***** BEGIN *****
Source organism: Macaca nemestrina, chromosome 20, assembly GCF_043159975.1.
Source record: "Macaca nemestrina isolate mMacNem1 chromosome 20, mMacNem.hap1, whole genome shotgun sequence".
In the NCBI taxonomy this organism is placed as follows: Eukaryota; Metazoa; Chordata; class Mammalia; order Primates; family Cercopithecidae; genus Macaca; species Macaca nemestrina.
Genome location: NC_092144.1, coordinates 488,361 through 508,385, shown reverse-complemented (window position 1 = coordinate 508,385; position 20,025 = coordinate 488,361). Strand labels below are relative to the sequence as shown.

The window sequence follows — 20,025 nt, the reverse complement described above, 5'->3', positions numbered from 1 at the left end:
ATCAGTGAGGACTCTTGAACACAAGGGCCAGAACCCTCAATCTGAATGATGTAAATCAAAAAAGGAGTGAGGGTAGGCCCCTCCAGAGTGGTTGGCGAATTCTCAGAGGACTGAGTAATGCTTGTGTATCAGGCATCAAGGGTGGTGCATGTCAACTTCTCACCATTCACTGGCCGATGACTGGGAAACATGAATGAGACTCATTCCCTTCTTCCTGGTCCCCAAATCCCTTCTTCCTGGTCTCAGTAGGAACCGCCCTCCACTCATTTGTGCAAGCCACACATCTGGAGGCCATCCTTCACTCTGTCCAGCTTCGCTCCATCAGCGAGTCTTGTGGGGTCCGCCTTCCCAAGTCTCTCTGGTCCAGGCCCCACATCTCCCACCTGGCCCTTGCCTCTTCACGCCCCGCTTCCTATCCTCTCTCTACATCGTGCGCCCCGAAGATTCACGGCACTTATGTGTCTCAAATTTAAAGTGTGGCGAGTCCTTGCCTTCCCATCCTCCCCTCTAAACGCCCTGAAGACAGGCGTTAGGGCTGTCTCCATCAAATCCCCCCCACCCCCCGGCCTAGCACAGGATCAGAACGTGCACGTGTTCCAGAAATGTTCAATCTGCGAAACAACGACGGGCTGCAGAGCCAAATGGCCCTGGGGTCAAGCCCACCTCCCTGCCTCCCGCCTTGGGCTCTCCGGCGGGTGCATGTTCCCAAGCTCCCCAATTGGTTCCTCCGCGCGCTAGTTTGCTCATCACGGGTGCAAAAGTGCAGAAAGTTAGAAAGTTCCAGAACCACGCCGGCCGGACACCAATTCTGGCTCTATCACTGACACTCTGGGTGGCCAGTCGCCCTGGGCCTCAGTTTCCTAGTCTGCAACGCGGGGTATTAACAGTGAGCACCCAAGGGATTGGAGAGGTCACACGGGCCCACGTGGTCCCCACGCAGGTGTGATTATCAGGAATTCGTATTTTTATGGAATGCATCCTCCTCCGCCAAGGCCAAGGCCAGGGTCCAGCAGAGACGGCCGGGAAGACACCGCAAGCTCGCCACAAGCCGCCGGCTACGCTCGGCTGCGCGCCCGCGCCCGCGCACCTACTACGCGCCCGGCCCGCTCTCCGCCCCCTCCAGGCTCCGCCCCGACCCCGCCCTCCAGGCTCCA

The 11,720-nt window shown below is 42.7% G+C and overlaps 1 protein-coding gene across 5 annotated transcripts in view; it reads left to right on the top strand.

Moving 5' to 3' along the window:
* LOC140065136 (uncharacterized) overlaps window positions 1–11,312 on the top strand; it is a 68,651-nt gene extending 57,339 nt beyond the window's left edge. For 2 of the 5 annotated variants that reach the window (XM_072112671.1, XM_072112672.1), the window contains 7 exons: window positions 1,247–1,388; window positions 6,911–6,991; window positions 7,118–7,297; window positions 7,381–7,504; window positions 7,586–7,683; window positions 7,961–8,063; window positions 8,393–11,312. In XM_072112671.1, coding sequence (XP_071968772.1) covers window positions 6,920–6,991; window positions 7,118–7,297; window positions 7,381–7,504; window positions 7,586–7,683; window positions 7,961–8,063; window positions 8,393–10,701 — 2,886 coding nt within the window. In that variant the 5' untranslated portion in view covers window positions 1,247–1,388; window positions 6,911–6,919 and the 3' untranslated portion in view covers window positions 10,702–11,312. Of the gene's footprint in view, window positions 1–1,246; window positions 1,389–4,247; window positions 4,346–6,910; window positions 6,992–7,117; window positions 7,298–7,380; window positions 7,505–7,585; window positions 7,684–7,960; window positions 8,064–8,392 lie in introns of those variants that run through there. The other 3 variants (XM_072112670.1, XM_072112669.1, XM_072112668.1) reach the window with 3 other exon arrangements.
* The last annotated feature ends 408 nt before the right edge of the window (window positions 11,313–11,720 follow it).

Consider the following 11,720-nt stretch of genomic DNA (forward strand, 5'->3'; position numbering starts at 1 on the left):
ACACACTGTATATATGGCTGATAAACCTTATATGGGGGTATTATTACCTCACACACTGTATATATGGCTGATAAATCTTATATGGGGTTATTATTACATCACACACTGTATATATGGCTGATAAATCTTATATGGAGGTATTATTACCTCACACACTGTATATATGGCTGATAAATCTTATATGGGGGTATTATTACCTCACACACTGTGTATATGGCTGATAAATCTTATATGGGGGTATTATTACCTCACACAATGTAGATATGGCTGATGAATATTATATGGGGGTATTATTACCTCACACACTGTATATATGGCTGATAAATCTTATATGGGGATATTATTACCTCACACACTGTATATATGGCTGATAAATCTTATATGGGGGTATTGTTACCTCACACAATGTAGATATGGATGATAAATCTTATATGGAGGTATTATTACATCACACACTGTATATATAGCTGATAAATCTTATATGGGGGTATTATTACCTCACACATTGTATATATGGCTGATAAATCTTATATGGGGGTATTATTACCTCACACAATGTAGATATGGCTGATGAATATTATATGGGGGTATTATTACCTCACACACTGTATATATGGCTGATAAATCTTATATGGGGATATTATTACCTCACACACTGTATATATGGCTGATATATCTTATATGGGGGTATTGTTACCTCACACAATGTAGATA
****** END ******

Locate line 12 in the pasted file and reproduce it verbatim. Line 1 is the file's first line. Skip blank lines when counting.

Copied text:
ACACACTGTATATATGGCTGATAAACCTTATATGGGGGTATTATTACCTCACACACTGTATATATGGCTGATAAATCTTATATGGGGTTATTATTACATCACACACTGTATATATGGCTGATAAATCTTATATGGAGGTATTATTACCTCACACACTGTATATATGGCTGATAAATCTTATATGGGGGTATTATTACCTCACACACTGTGTATATGGCTGATAAATCTTATATGGGGGTATTATTACCTCACACAATGTAGATATGGCTGATGAATATTATATGGGGGTATTATTACCTCACACACTGTATATATGGCTGATAAATCTTATATGGGGATATTATTACCTCACACACTGTATATATGGCTGATAAATCTTATATGGGGGTATTGTTACCTCACACAATGTAGATATGGATGATAAATCTTATATGGAGGTATTATTACATCACACACTGTATATATAGCTGATAAATCTTATATGGGGGTATTATTACCTCACACATTGTATATATGGCTGATAAATCTTATATGGGGGTATTATTACCTCACACAATGTAGATATGGCTGATGAATATTATATGGGGGTATTATTACCTCACACACTGTATATATGGCTGATAAATCTTATATGGGGATATTATTACCTCACACACTGTATATATGGCTGATATATCTTATATGGGGGTATTGTTACCTCACACAATGTAGATA